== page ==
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Summer Camps Get Their STEM On

It’s not too late to sign your high schooler up for a STEM program this summer.

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Summer has (un)officially arrived. For many high school students, that means taking a break from the books to sleep in, spend time with friends, and avoid the list of chores left by their parents.

But once the initial excitement of freedom wears off, parents may begin to hear the familiar anthem of unoccupied teens: "I'm bored."

One way to combat your teen's doldrums is summer camp—with a twist.

Colleges, universities, and museums across the country are bucking the camp traditions of campfires and crafts, in favor of robotics, gaming, and mobile app development.

Aimed at exciting young students about the possibilities of science, technology, engineering, and math, STEM summer camps can offer a creative and challenging outlet for your teen, while combating summer brain drain.

Unlike science or math courses your teen may take during the school year, these camps get students out of their desks and into the action, says Eric Darr, provost and executive vice president of Harrisburg University of Science and Technology in Pennsylvania, which runs three summer camps for middle school and high school students.

"These are not theoretical camps. These are get-your-hands-dirty camps," Darr says.

At Harrisburg's gaming academy, high school students create a video game from concept to completion and learn 3D modeling and audio production along the way.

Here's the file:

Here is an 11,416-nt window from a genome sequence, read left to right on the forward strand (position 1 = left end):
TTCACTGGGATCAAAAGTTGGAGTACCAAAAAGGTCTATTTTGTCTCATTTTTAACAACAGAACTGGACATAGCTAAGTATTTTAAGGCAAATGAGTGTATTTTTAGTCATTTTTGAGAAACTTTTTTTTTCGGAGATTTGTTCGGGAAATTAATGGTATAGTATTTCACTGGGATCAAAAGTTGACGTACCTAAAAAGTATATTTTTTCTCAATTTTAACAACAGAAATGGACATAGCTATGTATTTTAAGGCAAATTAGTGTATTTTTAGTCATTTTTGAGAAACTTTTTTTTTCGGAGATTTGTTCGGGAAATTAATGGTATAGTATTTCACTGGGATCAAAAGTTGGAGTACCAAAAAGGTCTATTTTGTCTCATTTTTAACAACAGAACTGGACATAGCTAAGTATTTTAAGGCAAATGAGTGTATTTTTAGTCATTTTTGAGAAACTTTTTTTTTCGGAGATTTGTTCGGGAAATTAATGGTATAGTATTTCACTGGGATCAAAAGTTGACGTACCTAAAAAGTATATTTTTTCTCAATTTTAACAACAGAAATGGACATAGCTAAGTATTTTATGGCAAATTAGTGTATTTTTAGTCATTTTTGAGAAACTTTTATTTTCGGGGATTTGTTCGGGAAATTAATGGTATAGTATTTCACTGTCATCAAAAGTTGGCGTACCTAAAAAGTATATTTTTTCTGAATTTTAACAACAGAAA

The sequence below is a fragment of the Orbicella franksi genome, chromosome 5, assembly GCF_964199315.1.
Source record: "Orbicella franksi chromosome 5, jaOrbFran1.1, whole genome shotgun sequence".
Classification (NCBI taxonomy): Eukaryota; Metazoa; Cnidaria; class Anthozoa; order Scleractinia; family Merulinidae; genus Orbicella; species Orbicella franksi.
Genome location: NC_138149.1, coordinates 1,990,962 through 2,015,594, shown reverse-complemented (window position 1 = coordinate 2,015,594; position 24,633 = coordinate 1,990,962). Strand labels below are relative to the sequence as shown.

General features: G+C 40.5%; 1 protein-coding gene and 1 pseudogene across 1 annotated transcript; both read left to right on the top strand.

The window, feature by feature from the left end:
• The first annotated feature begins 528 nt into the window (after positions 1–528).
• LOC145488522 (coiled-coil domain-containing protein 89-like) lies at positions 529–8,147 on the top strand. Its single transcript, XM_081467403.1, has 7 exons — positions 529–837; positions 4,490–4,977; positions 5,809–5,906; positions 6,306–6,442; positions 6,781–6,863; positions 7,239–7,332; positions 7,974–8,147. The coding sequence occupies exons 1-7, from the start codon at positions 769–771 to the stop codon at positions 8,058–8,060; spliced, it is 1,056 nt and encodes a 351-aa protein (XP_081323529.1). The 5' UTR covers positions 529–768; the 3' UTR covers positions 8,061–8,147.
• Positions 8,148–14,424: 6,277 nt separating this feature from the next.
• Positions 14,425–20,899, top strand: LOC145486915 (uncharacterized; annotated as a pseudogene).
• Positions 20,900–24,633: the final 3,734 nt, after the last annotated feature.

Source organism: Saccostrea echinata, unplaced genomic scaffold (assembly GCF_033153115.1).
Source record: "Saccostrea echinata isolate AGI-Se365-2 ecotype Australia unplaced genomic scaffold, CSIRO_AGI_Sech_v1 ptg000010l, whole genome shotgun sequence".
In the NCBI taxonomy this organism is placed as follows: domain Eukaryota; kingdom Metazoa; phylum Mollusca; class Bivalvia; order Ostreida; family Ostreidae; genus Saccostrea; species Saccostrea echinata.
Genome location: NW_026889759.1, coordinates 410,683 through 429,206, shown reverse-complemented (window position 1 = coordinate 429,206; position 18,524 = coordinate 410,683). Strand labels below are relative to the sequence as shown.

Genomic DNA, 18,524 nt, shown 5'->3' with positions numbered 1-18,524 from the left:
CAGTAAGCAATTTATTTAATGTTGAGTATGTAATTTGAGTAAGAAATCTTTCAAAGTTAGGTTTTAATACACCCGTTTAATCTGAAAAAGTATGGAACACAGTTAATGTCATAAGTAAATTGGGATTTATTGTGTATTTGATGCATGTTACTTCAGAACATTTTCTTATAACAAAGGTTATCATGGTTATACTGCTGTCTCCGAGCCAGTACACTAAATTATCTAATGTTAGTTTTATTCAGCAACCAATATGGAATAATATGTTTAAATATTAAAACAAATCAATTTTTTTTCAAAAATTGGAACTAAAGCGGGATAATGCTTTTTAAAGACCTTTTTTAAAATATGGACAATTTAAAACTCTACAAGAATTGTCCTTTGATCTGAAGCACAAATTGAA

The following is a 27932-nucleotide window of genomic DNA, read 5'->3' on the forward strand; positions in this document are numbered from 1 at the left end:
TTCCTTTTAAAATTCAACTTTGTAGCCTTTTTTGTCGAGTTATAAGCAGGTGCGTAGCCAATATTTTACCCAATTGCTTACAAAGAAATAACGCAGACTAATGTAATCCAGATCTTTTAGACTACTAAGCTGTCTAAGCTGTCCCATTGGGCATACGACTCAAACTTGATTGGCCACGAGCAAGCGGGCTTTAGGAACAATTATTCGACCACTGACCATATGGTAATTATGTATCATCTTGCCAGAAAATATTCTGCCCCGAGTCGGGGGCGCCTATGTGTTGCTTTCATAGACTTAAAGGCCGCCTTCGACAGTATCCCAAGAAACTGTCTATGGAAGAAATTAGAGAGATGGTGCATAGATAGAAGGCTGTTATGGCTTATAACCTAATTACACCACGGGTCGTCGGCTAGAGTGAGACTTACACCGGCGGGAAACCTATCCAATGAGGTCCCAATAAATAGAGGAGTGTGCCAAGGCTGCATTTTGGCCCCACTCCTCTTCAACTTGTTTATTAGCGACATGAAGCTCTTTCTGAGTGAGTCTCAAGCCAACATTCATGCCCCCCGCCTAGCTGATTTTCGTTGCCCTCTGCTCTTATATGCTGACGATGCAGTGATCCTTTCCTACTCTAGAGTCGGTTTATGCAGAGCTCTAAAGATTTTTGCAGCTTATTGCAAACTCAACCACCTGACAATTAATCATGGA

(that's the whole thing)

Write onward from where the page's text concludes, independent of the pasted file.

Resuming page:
Teens attending the school's three-week robotics camp build their own robots using sensors and motors, then program it to move, sense obstacles, and mimic emotion.

[See photos of U.S. News's Best High Schools for STEM.]

The courses also help answer a nagging question for any teen sitting in an algebra or biology class: "When am I ever going to use this?"

"[They] really gain a different perspective and believe the work they're going to put in in their algebra class is worth it," Darr says. "These hopefully provide … some context and some reason and some excitement to stick through what are really hard courses."

If building robots and video games seems a little advanced for your current or soon-to-be high schooler, talk to the faculty member running the program to see if your child is well suited for the program, Darr recommends.

Parents should also consider this: What sounds high-tech to you may actually be second nature to your teen.

That includes things like mobile app development, artificial life forms, and using the programming language Python to create music remixes—all of which are introductory camps available for high school students this summer at the Georgia Institute of Technology's Institute of Computing Education at the College of Computing.

Enrolling your teen in intro-level sessions gives them an opportunity to realize their aptitude in areas they hadn't otherwise considered, says Barbara Ericson, director of computing outreach at the institute, recalling one former summer camper who went on to study computer science at Georgia Tech after his mother signed him up for camp.

[Learn more about the 2012 Best High Schools for STEM rankings.]

"He didn't even want to come," Ericson says. "That's who we want to reach, kids who don't think they'll be interested."

Even if teens don't go on to major in computer science or other STEM fields, the exposure will help them throughout their lives, she says.

The STEM camps at Harrisburg and Georgia Tech still have space open for the summer, but typically attract teens from within the state. Ericson encourages parents to contact colleges and universities in their community to find out what STEM programs are available for their teens this summer.

Have something of interest to share? Send your news to us at highschoolnotes@usnews.com.